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Is BIOLASE (NASDAQ:BIOL) Using Too Much Debt?

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Warren Buffett famously said, 'Volatility is far from synonymous with risk.' When we think about how risky a company is, we always like to look at its use of debt, since debt overload can lead to ruin. We can see that BIOLASE, Inc. (NASDAQ:BIOL) does use debt in its business. But is this debt a concern to shareholders?

When Is Debt A Problem?

Generally speaking, debt only becomes a real problem when a company can't easily pay it off, either by raising capital or with its own cash flow. Part and parcel of capitalism is the process of 'creative destruction' where failed businesses are mercilessly liquidated by their bankers. While that is not too common, we often do see indebted companies permanently diluting shareholders because lenders force them to raise capital at a distressed price. Of course, plenty of companies use debt to fund growth, without any negative consequences. When we think about a company's use of debt, we first look at cash and debt together.

Check out our latest analysis for BIOLASE

How Much Debt Does BIOLASE Carry?

You can click the graphic below for the historical numbers, but it shows that BIOLASE had US$13.5m of debt in September 2021, down from US$16.1m, one year before. But on the other hand it also has US$33.4m in cash, leading to a US$19.9m net cash position.

debt-equity-history-analysis
debt-equity-history-analysis

How Strong Is BIOLASE's Balance Sheet?

According to the last reported balance sheet, BIOLASE had liabilities of US$13.5m due within 12 months, and liabilities of US$14.7m due beyond 12 months. On the other hand, it had cash of US$33.4m and US$3.64m worth of receivables due within a year. So it can boast US$8.83m more liquid assets than total liabilities.

This short term liquidity is a sign that BIOLASE could probably pay off its debt with ease, as its balance sheet is far from stretched. Succinctly put, BIOLASE boasts net cash, so it's fair to say it does not have a heavy debt load! When analysing debt levels, the balance sheet is the obvious place to start. But ultimately the future profitability of the business will decide if BIOLASE can strengthen its balance sheet over time. So if you're focused on the future you can check out this free report showing analyst profit forecasts.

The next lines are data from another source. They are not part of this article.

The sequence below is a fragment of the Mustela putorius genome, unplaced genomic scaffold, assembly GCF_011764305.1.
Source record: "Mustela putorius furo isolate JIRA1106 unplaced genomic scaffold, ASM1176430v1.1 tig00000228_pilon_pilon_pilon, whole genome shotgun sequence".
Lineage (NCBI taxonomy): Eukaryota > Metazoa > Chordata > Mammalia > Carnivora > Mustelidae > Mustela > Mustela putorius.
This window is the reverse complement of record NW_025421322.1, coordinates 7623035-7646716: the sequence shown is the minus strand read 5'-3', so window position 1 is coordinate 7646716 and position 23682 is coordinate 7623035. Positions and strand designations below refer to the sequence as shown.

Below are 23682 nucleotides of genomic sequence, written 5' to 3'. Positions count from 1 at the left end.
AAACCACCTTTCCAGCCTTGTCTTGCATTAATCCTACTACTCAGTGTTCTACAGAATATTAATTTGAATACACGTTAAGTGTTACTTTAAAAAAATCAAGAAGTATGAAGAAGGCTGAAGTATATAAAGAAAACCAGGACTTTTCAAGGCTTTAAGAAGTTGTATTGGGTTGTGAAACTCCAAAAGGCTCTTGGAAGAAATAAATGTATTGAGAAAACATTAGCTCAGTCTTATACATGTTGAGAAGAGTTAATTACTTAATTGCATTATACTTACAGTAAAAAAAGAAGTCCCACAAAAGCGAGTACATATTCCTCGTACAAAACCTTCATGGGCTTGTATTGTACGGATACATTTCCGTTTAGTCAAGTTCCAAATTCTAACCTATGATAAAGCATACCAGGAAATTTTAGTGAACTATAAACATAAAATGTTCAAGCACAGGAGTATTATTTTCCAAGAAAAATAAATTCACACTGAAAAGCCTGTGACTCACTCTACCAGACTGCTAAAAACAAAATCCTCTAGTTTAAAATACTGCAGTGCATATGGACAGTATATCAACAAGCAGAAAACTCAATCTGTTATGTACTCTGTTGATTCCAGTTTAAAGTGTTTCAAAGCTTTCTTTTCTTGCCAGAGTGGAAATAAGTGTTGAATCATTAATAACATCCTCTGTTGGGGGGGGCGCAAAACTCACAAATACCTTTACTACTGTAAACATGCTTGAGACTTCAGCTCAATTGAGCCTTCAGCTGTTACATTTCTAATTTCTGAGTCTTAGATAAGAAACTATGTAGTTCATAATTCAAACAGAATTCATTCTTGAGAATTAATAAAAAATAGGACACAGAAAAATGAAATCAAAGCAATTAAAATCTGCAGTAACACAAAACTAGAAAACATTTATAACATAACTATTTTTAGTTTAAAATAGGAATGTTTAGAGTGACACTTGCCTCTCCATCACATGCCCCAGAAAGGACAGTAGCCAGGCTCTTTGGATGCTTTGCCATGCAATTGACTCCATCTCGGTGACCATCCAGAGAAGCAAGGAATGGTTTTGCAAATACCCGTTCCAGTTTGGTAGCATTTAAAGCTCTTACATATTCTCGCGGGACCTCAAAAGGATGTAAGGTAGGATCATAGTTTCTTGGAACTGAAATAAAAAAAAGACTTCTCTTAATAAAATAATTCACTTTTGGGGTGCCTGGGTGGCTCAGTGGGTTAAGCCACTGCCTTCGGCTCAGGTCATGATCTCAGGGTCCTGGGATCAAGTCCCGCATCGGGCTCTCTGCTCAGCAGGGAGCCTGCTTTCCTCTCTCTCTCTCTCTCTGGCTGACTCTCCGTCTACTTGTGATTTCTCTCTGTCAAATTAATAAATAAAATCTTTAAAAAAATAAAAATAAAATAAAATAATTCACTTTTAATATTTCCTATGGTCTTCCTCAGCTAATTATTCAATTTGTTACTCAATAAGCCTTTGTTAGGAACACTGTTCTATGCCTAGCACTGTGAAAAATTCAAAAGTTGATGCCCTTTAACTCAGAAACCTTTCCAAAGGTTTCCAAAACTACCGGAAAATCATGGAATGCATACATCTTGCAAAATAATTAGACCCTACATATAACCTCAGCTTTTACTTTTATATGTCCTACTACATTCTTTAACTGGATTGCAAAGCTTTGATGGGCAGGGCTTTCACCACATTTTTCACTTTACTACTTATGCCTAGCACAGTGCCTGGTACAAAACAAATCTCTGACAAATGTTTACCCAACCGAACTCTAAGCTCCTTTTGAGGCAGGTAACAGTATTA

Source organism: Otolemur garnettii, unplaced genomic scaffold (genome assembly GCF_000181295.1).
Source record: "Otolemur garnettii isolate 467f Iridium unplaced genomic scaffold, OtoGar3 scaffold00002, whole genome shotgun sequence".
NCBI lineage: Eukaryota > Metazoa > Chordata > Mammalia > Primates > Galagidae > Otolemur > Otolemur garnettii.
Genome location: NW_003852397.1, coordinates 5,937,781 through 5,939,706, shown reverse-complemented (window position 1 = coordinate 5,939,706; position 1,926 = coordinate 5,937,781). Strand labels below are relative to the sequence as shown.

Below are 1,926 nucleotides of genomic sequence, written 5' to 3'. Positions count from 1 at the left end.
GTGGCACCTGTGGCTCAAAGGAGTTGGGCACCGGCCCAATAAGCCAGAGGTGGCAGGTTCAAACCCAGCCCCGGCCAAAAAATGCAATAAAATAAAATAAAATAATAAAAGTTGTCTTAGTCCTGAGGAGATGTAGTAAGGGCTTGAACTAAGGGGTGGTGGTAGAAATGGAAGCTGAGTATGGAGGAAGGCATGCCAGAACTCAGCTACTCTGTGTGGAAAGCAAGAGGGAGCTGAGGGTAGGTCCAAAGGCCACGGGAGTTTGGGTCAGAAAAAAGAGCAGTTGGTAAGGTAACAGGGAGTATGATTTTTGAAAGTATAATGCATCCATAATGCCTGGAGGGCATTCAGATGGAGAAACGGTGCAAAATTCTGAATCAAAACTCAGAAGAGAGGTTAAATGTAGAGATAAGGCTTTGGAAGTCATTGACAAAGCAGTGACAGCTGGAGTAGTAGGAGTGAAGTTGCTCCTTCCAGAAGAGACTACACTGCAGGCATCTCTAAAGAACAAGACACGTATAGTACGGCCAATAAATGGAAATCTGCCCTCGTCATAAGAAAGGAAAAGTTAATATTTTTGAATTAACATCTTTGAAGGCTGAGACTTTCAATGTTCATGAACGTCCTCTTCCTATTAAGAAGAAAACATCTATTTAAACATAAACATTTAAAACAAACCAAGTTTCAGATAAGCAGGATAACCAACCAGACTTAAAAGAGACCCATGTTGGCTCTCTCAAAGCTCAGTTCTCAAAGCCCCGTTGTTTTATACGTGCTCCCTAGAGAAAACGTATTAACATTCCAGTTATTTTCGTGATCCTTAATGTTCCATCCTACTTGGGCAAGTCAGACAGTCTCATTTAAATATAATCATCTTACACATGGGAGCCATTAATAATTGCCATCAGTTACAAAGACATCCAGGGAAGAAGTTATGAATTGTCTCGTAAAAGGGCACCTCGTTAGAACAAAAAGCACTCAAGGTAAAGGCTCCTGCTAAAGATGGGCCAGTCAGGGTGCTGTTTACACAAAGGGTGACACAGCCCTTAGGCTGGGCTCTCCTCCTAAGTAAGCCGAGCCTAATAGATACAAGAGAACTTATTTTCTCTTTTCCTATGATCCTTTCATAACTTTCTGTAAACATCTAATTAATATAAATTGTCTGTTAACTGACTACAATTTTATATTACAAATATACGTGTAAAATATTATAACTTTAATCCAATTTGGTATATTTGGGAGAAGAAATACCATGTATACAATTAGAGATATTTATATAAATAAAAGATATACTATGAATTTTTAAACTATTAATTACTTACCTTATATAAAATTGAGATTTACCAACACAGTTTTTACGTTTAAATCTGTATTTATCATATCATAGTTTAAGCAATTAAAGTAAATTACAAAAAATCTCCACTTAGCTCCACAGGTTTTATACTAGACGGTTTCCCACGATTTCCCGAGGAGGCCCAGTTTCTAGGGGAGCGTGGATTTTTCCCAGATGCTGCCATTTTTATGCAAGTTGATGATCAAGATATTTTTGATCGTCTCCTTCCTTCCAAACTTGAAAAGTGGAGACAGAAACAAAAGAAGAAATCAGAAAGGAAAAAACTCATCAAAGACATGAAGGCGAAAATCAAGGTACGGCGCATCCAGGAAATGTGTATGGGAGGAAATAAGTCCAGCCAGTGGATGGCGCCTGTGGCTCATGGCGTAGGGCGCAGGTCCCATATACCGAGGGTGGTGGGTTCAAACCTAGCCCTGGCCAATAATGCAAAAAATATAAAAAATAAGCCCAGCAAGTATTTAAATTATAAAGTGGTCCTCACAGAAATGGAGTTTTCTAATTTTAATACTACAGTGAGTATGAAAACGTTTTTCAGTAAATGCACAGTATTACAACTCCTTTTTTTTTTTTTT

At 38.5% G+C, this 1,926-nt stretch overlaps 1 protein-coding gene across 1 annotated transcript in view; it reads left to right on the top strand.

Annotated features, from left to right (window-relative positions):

Over 12 months, BIOLASE reported revenue of US$35m, which is a gain of 44%, although it did not report any earnings before interest and tax. With any luck the company will be able to grow its way to profitability.

So How Risky Is BIOLASE?

By their very nature companies that are losing money are more risky than those with a long history of profitability. And in the last year BIOLASE had an earnings before interest and tax (EBIT) loss, truth be told. And over the same period it saw negative free cash outflow of US$15m and booked a US$18m accounting loss. Given it only has net cash of US$19.9m, the company may need to raise more capital if it doesn't reach break-even soon. BIOLASE's revenue growth shone bright over the last year, so it may well be in a position to turn a profit in due course. By investing before those profits, shareholders take on more risk in the hope of bigger rewards. When analysing debt levels, the balance sheet is the obvious place to start. However, not all investment risk resides within the balance sheet - far from it. For example - BIOLASE has 4 warning signs we think you should be aware of.

Of course, if you're the type of investor who prefers buying stocks without the burden of debt, then don't hesitate to discover our exclusive list of net cash growth stocks, today.

Have feedback on this article? Concerned about the content? Get in touch with us directly. Alternatively, email editorial-team (at) simplywallst.com.

This article by Simply Wall St is general in nature. We provide commentary based on historical data and analyst forecasts only using an unbiased methodology and our articles are not intended to be financial advice. It does not constitute a recommendation to buy or sell any stock, and does not take account of your objectives, or your financial situation. We aim to bring you long-term focused analysis driven by fundamental data. Note that our analysis may not factor in the latest price-sensitive company announcements or qualitative material. Simply Wall St has no position in any stocks mentioned.